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Re: Call for proposals to amend the "httpRange-14 resolution"

From: David Booth <david@dbooth.org>
Date: Thu, 08 Mar 2012 11:52:53 -0500
To: Jonathan A Rees <rees@mumble.net>
Cc: Michel Dumontier <michel.dumontier@gmail.com>, Pat Hayes <phayes@ihmc.us>, Tim Bannister <isoma@jellybaby.net>, SWIG Web <semantic-web@w3.org>
Message-ID: <1331225573.2875.7723.camel@dbooth-laptop>
But just to be clear . . .

Michel, are you saying that you interpret the intent of the httpRange-14
resolution differently than how Pat, Jonathan and I have described?  Or
are you saying that you *disagree* with it, for the reasons that you
explained?  I always assumed the latter.

David

On Thu, 2012-03-08 at 11:29 -0500, Jonathan A Rees wrote:
> Many people share Michel's view, which is based on a literal reading
> of the resolution, not on what Pat, David, I, and many others discern
> to have been the *intent* of the resolution. If the intent had been
> expressed then retrieval *would* have logically consequential
> semantics along the lines of what I've laid out in
> http://www.w3.org/2001/tag/awwsw/ir/latest/, and the resolution would
> have been useful for inference (inferences that many people do all the
> time without any particular justification). There is no ambiguity in
> what the resolution *said*; the difficulty is that some people like
> Michel have with some justification refused to read between the lines,
> while others have considered the intent to be a no-brainer.
> 
> There is nothing I can say to argue with Michel, based on anything
> that is written down in a credible location. As Pat says, this is "an
> incredible example of a fumbled ball" and it may be too late to repair
> the damage.
> 
> Michel, you might want to look at
> http://lists.w3.org/Archives/Public/www-tag/2012Mar/0010.html which
> essentially agrees with you.
> 
> Jonathan
> 
> On Thu, Mar 8, 2012 at 11:01 AM, Michel Dumontier
> <michel.dumontier@gmail.com> wrote:
> > Indeed. I have always maintained that 303 is wholly unnecessary (and much
> > more complicated than it ever needed to be), simply *because* it confers no
> > explicit semantics - which is the realm of description languages like
> > RDF/OWL.  Want to make the distinction between any identity (e.g. a document
> > and it's subject)? Make the statement in the document that a retrieval
> > provides.
> >
> > Both:
> > http://semanticscience.org/resource/has-direct-part
> > http://semanticscience.org/resource/has-direct-part.rdf
> >
> > are described in their respective payload (which is the same as a matter of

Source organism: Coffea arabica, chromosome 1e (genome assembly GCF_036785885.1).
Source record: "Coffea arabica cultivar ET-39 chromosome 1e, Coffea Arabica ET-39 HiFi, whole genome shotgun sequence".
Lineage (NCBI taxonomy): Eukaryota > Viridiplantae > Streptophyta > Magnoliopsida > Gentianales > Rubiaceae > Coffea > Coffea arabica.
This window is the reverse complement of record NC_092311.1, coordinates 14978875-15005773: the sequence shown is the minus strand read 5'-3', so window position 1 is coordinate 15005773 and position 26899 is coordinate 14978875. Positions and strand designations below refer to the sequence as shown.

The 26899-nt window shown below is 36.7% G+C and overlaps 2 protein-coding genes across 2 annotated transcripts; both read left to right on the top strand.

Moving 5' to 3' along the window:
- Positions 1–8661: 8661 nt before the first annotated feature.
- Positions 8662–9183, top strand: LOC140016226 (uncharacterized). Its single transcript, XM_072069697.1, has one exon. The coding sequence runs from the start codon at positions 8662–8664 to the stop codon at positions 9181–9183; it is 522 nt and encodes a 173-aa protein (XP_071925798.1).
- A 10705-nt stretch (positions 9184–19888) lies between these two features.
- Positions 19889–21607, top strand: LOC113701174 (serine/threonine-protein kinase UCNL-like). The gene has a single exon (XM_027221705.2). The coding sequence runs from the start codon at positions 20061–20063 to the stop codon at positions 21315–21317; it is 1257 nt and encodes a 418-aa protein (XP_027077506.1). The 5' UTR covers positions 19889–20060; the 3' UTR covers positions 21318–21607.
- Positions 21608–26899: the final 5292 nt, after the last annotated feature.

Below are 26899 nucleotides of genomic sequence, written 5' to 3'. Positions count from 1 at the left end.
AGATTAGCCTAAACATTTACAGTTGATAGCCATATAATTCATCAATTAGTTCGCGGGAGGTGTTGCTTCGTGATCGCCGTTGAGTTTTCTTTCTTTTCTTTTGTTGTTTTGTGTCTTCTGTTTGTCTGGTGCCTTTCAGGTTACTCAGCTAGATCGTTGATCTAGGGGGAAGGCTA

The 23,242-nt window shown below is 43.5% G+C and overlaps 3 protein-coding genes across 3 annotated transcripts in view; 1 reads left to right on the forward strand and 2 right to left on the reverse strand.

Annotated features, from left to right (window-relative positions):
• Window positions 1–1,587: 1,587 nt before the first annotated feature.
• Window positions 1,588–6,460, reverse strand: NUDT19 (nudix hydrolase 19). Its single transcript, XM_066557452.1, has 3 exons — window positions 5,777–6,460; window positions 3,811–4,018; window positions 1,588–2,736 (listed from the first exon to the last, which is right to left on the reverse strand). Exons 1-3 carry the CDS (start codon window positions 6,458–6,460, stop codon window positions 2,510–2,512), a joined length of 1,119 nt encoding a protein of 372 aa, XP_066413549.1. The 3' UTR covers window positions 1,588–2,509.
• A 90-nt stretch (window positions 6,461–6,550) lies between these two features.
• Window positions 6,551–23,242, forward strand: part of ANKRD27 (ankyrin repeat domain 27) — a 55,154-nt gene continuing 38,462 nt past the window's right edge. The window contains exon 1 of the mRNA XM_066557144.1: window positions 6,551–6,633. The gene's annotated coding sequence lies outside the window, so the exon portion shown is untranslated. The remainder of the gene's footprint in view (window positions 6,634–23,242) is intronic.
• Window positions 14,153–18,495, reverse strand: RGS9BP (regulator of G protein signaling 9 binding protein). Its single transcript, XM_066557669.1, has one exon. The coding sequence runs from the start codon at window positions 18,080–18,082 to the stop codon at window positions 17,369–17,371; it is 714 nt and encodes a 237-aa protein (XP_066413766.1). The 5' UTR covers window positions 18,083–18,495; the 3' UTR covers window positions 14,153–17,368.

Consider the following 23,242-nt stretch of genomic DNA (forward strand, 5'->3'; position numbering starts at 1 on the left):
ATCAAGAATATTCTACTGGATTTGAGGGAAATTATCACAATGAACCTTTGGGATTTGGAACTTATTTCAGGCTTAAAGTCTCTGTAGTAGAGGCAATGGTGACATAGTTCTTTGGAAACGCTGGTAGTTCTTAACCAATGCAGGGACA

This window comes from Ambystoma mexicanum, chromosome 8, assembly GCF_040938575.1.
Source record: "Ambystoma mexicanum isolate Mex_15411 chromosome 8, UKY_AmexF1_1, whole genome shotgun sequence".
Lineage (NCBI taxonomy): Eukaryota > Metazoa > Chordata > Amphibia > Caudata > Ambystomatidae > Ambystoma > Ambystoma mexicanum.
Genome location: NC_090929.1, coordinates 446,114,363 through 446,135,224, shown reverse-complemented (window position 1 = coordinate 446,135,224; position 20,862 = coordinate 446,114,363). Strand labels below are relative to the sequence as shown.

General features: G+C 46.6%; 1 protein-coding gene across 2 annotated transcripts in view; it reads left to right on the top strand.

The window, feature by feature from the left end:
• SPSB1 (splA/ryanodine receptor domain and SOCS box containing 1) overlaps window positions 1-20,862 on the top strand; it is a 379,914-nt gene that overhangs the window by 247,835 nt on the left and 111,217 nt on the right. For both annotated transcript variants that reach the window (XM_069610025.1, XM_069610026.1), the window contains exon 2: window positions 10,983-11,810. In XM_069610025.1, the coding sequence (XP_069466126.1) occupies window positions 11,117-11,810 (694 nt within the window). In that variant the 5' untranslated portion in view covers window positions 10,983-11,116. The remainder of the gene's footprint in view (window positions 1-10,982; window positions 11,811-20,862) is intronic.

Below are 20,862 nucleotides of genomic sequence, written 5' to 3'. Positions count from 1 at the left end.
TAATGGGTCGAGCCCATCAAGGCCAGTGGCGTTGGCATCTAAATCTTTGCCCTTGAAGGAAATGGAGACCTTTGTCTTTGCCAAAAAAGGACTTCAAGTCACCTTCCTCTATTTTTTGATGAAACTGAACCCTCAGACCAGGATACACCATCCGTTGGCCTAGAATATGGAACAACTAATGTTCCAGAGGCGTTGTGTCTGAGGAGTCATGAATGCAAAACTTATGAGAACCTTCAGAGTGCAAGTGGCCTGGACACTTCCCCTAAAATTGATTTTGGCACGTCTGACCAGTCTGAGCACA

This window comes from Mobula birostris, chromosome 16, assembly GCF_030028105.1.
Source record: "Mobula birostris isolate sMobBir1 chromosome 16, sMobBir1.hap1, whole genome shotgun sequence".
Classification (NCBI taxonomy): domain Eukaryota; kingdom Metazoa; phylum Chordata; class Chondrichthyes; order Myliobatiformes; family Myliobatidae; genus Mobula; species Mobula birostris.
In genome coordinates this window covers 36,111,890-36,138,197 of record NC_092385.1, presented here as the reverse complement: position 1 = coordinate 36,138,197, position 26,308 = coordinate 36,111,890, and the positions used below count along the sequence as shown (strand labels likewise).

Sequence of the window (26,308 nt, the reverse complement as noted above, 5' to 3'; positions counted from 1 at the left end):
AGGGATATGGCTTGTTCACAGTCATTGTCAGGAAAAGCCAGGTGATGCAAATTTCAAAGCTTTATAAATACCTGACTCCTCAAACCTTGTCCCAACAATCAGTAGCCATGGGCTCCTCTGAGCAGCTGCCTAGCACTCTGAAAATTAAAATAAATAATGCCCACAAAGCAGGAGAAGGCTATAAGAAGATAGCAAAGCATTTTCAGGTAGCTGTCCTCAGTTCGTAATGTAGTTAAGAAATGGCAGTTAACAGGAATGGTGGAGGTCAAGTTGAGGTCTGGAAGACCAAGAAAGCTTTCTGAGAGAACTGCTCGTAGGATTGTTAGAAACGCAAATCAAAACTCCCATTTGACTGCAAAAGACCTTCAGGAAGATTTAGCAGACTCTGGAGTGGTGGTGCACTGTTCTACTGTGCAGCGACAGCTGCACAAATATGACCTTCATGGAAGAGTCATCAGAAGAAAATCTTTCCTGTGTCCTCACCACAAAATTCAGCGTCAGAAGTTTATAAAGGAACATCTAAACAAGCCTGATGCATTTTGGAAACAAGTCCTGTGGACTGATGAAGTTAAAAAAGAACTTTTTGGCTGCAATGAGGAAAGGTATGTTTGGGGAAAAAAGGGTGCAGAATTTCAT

> > convenience in my implementation)
> >
> > m.
> >
> >
> > On Thu, Mar 8, 2012 at 6:47 AM, David Booth <david@dbooth.org> wrote:
> >>
> >> On Wed, 2012-03-07 at 16:08 -0600, Pat Hayes wrote:
> >> > On Mar 7, 2012, at 10:54 AM, Jonathan A Rees wrote:
> >> >
> >> > > On Thu, Mar 1, 2012 at 4:29 PM, Tim Bannister <isoma@jellybaby.net>
> >> > > wrote:
> >> > >
> >> > >> In my view, if a GET for a URI returns content then it is a web
> >> > >> document (or information resource, if you prefer). Using 204 and Link: just
> >> > >> fits in better with how I understand the web.
> >> > >
> >> > > Just to be clear, *which* web document or IR? That is, how do you feel
> >> > > about the Flickr and Jamendo cases, where the URI is used to refer to
> >> > > an IR described by the content retrieved using GET, but is not similar
> >> > > to the content retrieved using GET?
> >> >
> >> > That sounds like it is consistent with a 303 response but not to a
> >> > 200-x, according to what http-range-14 *ought* to have said. Which
> >> > was, of course, that a 200-x response means that the URI denotes *the
> >> > IR that emitted the response*, not just some IR or other. (What an
> >> > incredible example of a fumbled ball.)
> >>
> >> It's true that the language of the httpRange-14 resolution[1] is
> >> ambiguous in that regard.  But did anybody actually interpret it in any
> >> other way?  I always thought that in cases like Flickr and Jamendo they
> >> did not misinterpret the httpRange-14 resolution, they just ignored it
> >> or were unaware of it.  Certainly folks like Ian Davis are well aware of
> >> the httpRange-14 rule, but have suggested that the rule could be ignored
> >> or modified in the case where the response carries an RDF document:
> >> http://blog.iandavis.com/2010/11/04/is-303-really-necessary/
> >>
> >> 1. http://lists.w3.org/Archives/Public/www-tag/2005Jun/0039
> >>
> >>
> >> --
> >> David Booth, Ph.D.
> >> http://dbooth.org/
> >>
> >> Opinions expressed herein are those of the author and do not necessarily
> >> reflect those of his employer.
> >>
> >>
> >
> >
> >
> > --
> > Michel Dumontier
> > Associate Professor of Bioinformatics, Carleton University
> > Visiting Associate Professor, Stanford University
> > Chair, W3C Semantic Web for Health Care and the Life Sciences Interest Group
> > http://dumontierlab.com
> >
> 
> 
> 

-- 
David Booth, Ph.D.
http://dbooth.org/

Opinions expressed herein are those of the author and do not necessarily
reflect those of his employer.
Received on Thursday, 8 March 2012 16:53:18 GMT

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